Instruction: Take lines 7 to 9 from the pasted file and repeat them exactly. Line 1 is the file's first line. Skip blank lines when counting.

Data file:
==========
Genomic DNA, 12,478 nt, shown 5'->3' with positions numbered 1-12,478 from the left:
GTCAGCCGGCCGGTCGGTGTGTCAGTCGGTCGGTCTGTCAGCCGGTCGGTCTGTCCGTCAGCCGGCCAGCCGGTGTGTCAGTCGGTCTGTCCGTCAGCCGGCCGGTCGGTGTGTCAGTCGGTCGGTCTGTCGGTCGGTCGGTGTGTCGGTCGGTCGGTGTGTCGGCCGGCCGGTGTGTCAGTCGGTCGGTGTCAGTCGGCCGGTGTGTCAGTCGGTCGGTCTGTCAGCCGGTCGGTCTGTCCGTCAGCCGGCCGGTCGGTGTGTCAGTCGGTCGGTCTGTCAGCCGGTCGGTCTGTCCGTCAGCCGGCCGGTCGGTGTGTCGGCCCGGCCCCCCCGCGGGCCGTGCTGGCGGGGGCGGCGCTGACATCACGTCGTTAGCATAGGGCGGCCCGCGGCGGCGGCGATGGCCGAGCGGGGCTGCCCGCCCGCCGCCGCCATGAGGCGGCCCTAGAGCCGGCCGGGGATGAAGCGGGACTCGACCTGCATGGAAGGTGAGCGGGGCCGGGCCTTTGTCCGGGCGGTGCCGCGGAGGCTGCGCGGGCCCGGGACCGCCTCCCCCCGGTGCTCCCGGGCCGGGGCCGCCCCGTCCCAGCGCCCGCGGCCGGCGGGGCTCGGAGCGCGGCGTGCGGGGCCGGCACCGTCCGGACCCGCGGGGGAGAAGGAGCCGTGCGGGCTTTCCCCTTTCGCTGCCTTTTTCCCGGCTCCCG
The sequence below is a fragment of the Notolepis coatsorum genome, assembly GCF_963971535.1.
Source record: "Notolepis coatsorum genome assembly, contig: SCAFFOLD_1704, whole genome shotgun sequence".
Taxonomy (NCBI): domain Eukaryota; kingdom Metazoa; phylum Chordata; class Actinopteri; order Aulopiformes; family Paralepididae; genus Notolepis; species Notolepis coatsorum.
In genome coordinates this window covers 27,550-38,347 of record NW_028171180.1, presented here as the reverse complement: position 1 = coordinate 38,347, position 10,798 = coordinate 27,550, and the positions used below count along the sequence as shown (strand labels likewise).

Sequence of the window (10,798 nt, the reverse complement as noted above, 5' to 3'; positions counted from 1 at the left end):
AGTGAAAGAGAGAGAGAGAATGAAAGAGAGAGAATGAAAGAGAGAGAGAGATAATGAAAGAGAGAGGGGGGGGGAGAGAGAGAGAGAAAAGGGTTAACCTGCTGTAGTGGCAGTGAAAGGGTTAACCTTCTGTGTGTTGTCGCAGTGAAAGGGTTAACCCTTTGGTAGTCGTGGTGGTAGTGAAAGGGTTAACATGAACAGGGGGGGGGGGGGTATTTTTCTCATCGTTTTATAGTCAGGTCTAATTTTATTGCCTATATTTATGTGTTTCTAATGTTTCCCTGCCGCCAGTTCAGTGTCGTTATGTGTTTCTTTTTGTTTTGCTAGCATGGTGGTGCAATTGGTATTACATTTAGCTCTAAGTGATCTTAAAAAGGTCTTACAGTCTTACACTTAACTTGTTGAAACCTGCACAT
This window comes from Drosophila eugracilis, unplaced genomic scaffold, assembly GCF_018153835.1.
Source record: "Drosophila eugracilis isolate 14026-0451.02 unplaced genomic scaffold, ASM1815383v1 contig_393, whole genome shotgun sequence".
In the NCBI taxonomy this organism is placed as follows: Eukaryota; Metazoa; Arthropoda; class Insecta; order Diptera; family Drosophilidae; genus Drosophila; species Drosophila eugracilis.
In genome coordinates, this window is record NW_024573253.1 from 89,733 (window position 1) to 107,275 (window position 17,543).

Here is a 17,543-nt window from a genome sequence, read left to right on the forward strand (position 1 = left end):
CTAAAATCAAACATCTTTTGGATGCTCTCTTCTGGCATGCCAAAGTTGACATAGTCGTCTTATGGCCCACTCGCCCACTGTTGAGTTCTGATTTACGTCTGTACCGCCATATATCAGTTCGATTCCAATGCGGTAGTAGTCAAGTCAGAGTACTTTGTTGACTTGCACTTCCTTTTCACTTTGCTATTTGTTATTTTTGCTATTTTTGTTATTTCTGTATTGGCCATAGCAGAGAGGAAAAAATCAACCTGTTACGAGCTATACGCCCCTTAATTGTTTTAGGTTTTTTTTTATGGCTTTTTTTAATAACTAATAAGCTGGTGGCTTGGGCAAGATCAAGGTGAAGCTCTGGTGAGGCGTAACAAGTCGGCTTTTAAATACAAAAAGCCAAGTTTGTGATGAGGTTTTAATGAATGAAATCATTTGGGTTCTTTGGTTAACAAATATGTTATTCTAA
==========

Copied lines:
Sequence of the window (10,798 nt, the reverse complement as noted above, 5' to 3'; positions counted from 1 at the left end):
AGTGAAAGAGAGAGAGAGAATGAAAGAGAGAGAATGAAAGAGAGAGAGAGATAATGAAAGAGAGAGGGGGGGGGAGAGAGAGAGAGAAAAGGGTTAACCTGCTGTAGTGGCAGTGAAAGGGTTAACCTTCTGTGTGTTGTCGCAGTGAAAGGGTTAACCCTTTGGTAGTCGTGGTGGTAGTGAAAGGGTTAACATGAACAGGGGGGGGGGGGGTATTTTTCTCATCGTTTTATAGTCAGGTCTAATTTTATTGCCTATATTTATGTGTTTCTAATGTTTCCCTGCCGCCAGTTCAGTGTCGTTATGTGTTTCTTTTTGTTTTGCTAGCATGGTGGTGCAATTGGTATTACATTTAGCTCTAAGTGATCTTAAAAAGGTCTTACAGTCTTACACTTAACTTGTTGAAACCTGCACAT
This window comes from Drosophila eugracilis, unplaced genomic scaffold, assembly GCF_018153835.1.